Probably most guitars we see out in the wild fall into three main shapes: T-Style (Telecaster), S-Style (Stratocaster), offset (Jazzmaster), or the single cutaway (Les Paul). There are other shapes, but most are variations on these themes or mashups (the standard PRS shape always looked like a combination of a Strat and a Les Paul, for example).

While we all have a favorite guitar style, it doesn’t mean we can’t mix and match characteristics into a super guitar, most of which can be done by custom shops (such as Warmoth) or a luthier. Want a T-style with the comfort cuts of an S-style guitar? Sure! What a single cut that doesn’t have a Les Paul’s arched top? Of course! An S-Style with a maple and mahogany body? Why not! Don’t be afraid to cherry-pick your favorite characteristics. 


When it comes to hardware, you do want to go with quality, particularly for the bridge. Whatever you decide to use, go for steel parts (regular or stainless) due to their longevity and better tone. Brass is also a common material for saddles if your guitar is bright and you want to mellow things out a bit. Avoid cheap parts; they will affect your sound and won’t likely last very long.

For pickups, the choices are very vast! Thousands of models from hundreds of makers! While the best way to narrow your pick is to go by what your favourite artist uses, here’s a quick lowdown.

Single coils (common to S and T-Style guitars) have a clear sound, with not a tonne of low end. It is great for clean tones but will hum with lots of gain.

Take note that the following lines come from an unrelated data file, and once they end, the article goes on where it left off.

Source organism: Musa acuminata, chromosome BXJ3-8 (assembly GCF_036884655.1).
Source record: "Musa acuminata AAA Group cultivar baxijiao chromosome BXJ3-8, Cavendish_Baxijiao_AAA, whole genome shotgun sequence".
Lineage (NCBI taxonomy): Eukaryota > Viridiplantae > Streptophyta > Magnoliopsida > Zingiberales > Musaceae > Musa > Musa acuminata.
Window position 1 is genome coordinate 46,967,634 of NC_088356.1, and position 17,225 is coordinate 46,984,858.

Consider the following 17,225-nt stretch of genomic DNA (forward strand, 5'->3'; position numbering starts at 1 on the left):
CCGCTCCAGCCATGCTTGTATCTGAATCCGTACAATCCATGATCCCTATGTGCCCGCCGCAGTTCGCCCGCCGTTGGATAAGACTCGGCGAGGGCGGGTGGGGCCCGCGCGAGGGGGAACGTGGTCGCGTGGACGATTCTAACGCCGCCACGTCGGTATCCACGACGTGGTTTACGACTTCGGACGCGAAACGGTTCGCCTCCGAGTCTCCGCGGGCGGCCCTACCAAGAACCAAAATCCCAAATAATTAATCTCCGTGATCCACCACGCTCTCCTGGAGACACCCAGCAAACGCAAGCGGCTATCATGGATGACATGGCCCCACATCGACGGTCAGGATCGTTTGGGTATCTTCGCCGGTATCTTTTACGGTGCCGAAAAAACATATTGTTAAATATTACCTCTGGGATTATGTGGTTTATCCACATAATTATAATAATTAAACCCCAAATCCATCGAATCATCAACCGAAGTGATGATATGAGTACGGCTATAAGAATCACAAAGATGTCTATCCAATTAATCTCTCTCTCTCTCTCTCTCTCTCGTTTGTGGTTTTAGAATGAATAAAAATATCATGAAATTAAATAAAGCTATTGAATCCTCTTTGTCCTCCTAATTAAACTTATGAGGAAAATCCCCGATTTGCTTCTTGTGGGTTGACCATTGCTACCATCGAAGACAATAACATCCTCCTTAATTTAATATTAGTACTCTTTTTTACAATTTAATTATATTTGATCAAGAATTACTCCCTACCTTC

Humbuckers (familiar to most Gibson guitars) mitigate the humming problem under heavy gain using two coils. They have a more pronounced midrange and low-end but less high-end clarity than single coils.

P-90 pickups (often seen in Les Paul Juniors and Specials) mix the previous two choices. Like a single-coil on steroids, they have a pleasant chime and mid-range growl but will hum under high gain.

And finally, filtertron-style pickups (often associated with Gretsch guitars) are humbucking pickups with more chime than your standard humbucker. They also cancel hum under high gain, which is a nice plus.

For the rest of the electronics, this is another area where you get what you pay for and is often the first failure point on inexpensive instruments. It’ll be worth the few extra bucks for quality pots, jacks, and everything else that goes with them. They will last longer, and your tone will thank you!

The information presented should give you a good starting point when selecting the components going into your custom instrument. You should also know that these are not hard-and-fast rules, so don’t be afraid to try different things and combinations to get to where you want to be with your instrument. The rabbit hole can be profound, but if you want to invest in something just for you, sometimes the more you know, the closer you get.